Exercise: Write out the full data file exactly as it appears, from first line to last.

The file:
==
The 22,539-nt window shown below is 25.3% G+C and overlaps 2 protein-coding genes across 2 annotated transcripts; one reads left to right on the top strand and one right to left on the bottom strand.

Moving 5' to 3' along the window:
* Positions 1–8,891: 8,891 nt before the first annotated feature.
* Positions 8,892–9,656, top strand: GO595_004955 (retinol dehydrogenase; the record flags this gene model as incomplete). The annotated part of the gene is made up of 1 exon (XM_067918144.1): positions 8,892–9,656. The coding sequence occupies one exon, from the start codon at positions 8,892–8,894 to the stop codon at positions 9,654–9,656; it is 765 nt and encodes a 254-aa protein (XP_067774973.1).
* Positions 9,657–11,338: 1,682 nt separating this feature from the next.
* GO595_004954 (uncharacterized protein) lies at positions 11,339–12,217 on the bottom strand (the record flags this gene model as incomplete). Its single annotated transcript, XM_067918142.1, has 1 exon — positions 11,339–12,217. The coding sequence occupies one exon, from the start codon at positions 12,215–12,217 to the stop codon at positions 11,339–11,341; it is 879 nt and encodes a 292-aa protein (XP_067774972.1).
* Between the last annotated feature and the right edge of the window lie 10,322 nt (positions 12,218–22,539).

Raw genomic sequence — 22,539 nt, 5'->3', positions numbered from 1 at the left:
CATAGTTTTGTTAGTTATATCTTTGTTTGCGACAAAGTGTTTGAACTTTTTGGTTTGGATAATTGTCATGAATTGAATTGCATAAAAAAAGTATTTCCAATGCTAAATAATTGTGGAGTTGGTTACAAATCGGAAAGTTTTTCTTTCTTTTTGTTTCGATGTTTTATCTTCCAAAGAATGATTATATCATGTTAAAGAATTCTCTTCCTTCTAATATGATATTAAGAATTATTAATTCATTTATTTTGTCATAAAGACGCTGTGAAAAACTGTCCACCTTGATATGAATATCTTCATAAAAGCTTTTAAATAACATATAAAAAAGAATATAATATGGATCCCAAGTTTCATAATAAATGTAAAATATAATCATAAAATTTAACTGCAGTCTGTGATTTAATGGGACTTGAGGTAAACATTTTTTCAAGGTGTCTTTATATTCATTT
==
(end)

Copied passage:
The 22,539-nt window shown below is 25.3% G+C and overlaps 2 protein-coding genes across 2 annotated transcripts; one reads left to right on the top strand and one right to left on the bottom strand.

Moving 5' to 3' along the window:
* Positions 1–8,891: 8,891 nt before the first annotated feature.
* Positions 8,892–9,656, top strand: GO595_004955 (retinol dehydrogenase; the record flags this gene model as incomplete). The annotated part of the gene is made up of 1 exon (XM_067918144.1): positions 8,892–9,656. The coding sequence occupies one exon, from the start codon at positions 8,892–8,894 to the stop codon at positions 9,654–9,656; it is 765 nt and encodes a 254-aa protein (XP_067774973.1).
* Positions 9,657–11,338: 1,682 nt separating this feature from the next.
* GO595_004954 (uncharacterized protein) lies at positions 11,339–12,217 on the bottom strand (the record flags this gene model as incomplete). Its single annotated transcript, XM_067918142.1, has 1 exon — positions 11,339–12,217. The coding sequence occupies one exon, from the start codon at positions 12,215–12,217 to the stop codon at positions 11,339–11,341; it is 879 nt and encodes a 292-aa protein (XP_067774972.1).
* Between the last annotated feature and the right edge of the window lie 10,322 nt (positions 12,218–22,539).

Raw genomic sequence — 22,539 nt, 5'->3', positions numbered from 1 at the left:
CATAGTTTTGTTAGTTATATCTTTGTTTGCGACAAAGTGTTTGAACTTTTTGGTTTGGATAATTGTCATGAATTGAATTGCATAAAAAAAGTATTTCCAATGCTAAATAATTGTGGAGTTGGTTACAAATCGGAAAGTTTTTCTTTCTTTTTGTTTCGATGTTTTATCTTCCAAAGAATGATTATATCATGTTAAAGAATTCTCTTCCTTCTAATATGATATTAAGAATTATTAATTCATTTATTTTGTCATAAAGACGCTGTGAAAAACTGTCCACCTTGATATGAATATCTTCATAAAAGCTTTTAAATAACATATAAAAAAGAATATAATATGGATCCCAAGTTTCATAATAAATGTAAAATATAATCATAAAATTTAACTGCAGTCTGTGATTTAATGGGACTTGAGGTAAACATTTTTTCAAGGTGTCTTTATATTCATTT